ACCGTC  0.214  GGCGCT  0.017  
AGCGCT  0.210  ACTGTC  0.013  
GCCGTC  0.036  ACCGCC  0.006  
GCTGCT  0.035  ACCATC  0.006  
GGCACT  0.023  AGCGCC  0.003  
ACTGCT  0.023  
In the above Table 2, the haplotype “ACCGTC” is a haplotype assigned as “phenotypeassociated haplotype” in a simulation according to the alternative hypothesis.
On the basis of Table 2, haplotype copies were randomly drawn to give ordered two haplotype copies to each individual. Since the probability of development of the phenotype ψ is the same with respect to all the individuals, the phenotype ψ was given on the basis of the probability q_{0 }fixed for each individual. Various values from 0 to 1 were given as q_{0}.
FIG. 3 is a histogram showing the distributions of the statistic −2log(L_{0max}/L_{max}) at various values of q_{0 }and N. The graph “a” in FIG. 3 shows the results when q_{0}=0.2 and N=1,000; the graph “b” the results when q_{0}=0.1 and N=1,000; the graph “c” the results when q_{0}=0.2 and N=200; and the graph “d” the results when q_{0}=0.2 and N=100. The graphs in FIG. 3 comprise bar graphs plotted as histograms of the statistic, and curves representing the probability density function of the λ^{2 }distribution with the degree of freedom of 1.
Table 3 shows, with respect to various values given as q_{0 }and N, the probability of the type I error (α=0.05) calculated by assuming the distribution of the statistic follows the λ^{2 }distribution with the degree of freedom of 1, and the values of “q_{+} hat” and “q_{−} hat” estimated under the alternative hypothesis.
TABLE 3  
Sample  Type I  
q_{0}  size N  q_{+ }hat  q_{− }hat  error rate^{b} 
0.2  1000  0.20025 ± 0.02085  0.20000 ± 0.01625  0.05060 
0.1  1000  0.09996 ± 0.01570  0.10008 ± 0.01241  0.05580 
0.2  200  0.19929 ± 0.04719  0.29973 ± 0.03654  0.05040 
0.2  100  0.19987 ± 0.06644  0.20118 ± 0.05238  0.05640 
0.4  100  0.39986 ± 0.08245  0.40040 ± 0.06400  0.05980 
0.5  100  0.50117 ± 0.08471  0.49938 ± 0.06418  0.05280 
In the above Table 3, the values of “q_{+} hat” and “q_{−} hat” are shown as mean±standard deviation. As the type I error rate, the rate at which the value of the statistic exceeded 3.841 (at which the cumulative density function of the λ^{2 }distribution with the degree of freedom of 1 is 0.95) is shown.
It is apparent from the results shown in FIG. 3 and Table 3 that this statistic asymptotically follows the λ^{2 }distribution with the degree of freedom of 1 under the null hypothesis.
Simulation Under the Alternative Hypothesis:
Next, the simulation under the alternative hypothesis was performed. One of the haplotypes was assumed to be associated with the phenotype ψ_{+}, and this phenotype was denoted as “phenotypeassociated haplotype”. For this simulation, D_{+} was defined as the set of diplotype configurations that contained at least one “phenotypeassociated haplotype”. Various from 0 to 1 were given as each of the two penetrances q_{+} and q_{−}.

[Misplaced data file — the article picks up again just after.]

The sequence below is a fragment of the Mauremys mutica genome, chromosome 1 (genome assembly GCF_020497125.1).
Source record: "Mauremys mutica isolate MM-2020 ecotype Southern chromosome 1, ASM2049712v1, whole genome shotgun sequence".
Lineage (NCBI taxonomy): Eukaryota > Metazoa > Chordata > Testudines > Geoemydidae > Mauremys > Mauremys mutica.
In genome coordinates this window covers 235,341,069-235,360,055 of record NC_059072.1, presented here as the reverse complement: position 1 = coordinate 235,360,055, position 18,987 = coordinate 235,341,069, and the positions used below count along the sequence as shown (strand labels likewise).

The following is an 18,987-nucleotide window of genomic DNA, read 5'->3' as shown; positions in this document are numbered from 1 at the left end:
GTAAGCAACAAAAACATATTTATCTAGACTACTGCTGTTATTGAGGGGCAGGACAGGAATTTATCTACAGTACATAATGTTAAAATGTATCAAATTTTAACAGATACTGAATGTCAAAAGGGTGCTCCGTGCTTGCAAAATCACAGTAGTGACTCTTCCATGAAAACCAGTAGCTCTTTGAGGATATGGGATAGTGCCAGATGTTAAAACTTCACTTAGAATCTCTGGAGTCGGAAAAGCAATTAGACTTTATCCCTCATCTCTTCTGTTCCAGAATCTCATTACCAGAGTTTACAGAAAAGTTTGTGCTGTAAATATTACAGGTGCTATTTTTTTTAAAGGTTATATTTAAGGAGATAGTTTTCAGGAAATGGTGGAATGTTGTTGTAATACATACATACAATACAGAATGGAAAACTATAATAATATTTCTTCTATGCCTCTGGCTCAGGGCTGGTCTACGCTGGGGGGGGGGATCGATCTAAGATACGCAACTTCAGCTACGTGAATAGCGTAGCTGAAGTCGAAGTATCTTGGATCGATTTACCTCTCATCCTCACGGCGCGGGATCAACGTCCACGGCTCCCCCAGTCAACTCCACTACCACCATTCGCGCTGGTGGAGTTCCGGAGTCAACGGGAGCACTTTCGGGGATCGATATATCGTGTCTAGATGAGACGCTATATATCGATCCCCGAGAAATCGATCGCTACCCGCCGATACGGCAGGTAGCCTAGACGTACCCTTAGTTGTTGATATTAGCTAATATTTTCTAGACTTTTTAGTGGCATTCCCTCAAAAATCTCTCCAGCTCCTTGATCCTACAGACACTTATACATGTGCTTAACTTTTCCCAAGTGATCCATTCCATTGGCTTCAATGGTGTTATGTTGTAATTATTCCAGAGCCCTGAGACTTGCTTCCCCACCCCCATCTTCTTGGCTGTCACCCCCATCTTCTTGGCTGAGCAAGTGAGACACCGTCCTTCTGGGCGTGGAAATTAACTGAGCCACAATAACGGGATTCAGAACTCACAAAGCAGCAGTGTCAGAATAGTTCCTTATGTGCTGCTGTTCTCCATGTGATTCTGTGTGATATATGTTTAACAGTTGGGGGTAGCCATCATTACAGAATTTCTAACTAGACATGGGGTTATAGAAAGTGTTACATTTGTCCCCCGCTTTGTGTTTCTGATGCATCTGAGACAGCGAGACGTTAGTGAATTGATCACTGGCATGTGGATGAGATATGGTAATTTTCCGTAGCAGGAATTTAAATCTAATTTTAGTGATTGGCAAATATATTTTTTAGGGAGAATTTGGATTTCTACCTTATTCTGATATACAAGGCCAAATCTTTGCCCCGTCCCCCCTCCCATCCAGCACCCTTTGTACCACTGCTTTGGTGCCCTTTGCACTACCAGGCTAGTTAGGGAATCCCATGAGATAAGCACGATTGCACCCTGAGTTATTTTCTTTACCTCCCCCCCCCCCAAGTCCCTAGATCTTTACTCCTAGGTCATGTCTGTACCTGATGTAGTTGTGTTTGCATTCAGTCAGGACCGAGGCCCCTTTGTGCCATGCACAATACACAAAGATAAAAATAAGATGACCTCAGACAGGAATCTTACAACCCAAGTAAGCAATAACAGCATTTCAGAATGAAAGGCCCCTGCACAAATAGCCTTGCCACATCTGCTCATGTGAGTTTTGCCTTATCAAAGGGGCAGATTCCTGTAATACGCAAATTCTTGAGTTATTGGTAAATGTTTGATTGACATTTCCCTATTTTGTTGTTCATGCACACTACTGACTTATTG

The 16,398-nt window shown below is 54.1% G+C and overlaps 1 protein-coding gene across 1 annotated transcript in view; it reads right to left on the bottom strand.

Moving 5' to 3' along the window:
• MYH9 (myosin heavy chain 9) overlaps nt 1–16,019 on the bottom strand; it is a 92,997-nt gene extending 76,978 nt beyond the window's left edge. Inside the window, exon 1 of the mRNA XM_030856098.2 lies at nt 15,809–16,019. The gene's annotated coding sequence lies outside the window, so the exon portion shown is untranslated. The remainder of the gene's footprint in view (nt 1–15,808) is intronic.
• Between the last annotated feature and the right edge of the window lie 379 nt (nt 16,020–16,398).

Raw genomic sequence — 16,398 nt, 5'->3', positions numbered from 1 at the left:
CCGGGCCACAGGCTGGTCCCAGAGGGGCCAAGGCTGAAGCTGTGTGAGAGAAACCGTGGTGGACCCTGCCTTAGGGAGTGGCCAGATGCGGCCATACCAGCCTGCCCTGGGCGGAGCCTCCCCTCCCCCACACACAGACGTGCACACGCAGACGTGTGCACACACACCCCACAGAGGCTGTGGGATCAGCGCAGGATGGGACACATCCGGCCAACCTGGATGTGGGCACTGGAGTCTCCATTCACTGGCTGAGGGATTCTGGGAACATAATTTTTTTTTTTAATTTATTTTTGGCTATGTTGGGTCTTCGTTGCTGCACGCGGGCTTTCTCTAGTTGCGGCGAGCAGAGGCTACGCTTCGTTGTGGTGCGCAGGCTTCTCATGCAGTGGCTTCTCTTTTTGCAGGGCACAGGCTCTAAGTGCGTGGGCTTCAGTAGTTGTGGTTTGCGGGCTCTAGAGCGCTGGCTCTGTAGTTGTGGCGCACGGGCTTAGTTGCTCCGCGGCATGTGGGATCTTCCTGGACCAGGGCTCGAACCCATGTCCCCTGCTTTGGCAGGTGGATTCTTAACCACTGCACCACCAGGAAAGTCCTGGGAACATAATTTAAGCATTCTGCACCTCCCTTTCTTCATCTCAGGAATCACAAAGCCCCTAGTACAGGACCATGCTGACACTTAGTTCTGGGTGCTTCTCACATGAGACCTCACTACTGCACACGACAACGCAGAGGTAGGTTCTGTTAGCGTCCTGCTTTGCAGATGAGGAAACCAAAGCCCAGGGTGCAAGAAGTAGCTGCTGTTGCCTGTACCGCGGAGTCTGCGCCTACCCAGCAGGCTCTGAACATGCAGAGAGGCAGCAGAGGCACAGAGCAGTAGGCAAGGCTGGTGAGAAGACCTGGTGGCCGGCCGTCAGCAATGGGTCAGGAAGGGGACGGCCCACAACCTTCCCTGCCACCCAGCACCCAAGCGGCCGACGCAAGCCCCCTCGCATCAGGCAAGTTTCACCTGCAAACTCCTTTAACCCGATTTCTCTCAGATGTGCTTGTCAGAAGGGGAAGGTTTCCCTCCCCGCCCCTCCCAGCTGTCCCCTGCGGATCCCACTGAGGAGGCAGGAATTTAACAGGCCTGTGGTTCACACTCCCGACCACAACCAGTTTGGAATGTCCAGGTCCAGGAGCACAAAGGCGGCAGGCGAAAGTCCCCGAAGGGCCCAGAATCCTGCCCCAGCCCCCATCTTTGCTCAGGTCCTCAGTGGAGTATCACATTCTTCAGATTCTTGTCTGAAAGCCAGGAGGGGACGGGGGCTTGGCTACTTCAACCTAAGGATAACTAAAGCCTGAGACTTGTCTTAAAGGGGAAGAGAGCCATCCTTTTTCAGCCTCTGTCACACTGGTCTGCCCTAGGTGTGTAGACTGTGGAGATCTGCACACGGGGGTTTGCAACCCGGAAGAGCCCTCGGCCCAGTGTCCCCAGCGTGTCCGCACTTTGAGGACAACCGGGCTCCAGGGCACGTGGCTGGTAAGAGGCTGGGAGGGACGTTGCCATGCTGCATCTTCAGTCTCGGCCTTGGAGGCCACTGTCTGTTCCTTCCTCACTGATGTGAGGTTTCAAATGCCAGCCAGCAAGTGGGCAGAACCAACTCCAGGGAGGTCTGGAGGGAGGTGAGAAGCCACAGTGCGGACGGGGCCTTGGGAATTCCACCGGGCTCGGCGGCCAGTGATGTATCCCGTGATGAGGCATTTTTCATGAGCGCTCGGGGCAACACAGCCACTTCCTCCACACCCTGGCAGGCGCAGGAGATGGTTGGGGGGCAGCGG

The simulation was began by giving each individual ordered two haplotype copies by drawing them using Θ. Then q_{+} or q_{−} was given as the probability of development of the phenotype ψ_{+} in each individual. The probability of development of phenotype ψ_{+} when the individual had the “phenotypeassociated haplotype” was q_{+}, while the probability of development of phenotype ψ_{+} when the individual did not have the “phenotypeassociated haplotype” was q_{−}.
After removing the phase information, the genotype and the phenotype data were subjected to the above defined algorithm. The simulation was repeated many times and the results obtained were analyzed. The power was estimated at various values of q_{+} and q_{−} by assuming that under the null hypothesis the statistic −2log(L_{0max}/L_{max}) follows the λ^{2 }distribution with the degree of freedom of 1.
FIG. 4 shows the distributions of the statistic obtained by changing the value of q_{+}/q_{−} (i.e., the relative risk) while fixing the value of q_{+}. In FIG. 4, the graphs a to f show the results of calculation of the statistic performed by setting conditions shown below and by changing the value of q_{−}.
In the graphs a to f in FIG. 4, the horizontal line at the value 3.831 indicates a limit value (P=0.05) in the case where the statistic follows the λ^{2 }distribution with the degree of freedom of 1.
The same simulation was repeated 10,000 times by setting various values of q_{+}, q_{−} and N and the proportion of trials resulting in a state where the value of the statistic exceeded 3.841 (at which the cumulative density function of the λ^{2 }distribution with the degree of freedom of 1 is 0.95) was obtained as an empirical power. FIG. 5 shows the results of the simulation showing that the power increases with the increase in q_{+}/q_{−} (q_{+}/q_{−}≧1) (i.e., the relative risk) and with the increase in N.
FIG. 6 shows the results of examination of the frequency of the “phenotypeassociated haplotype” on the statistic. From FIG. 6, it was made clear that the power has a peak at an at an intermediate value of the frequency of the “phenotypeassociated haplotype” between 0 and 1.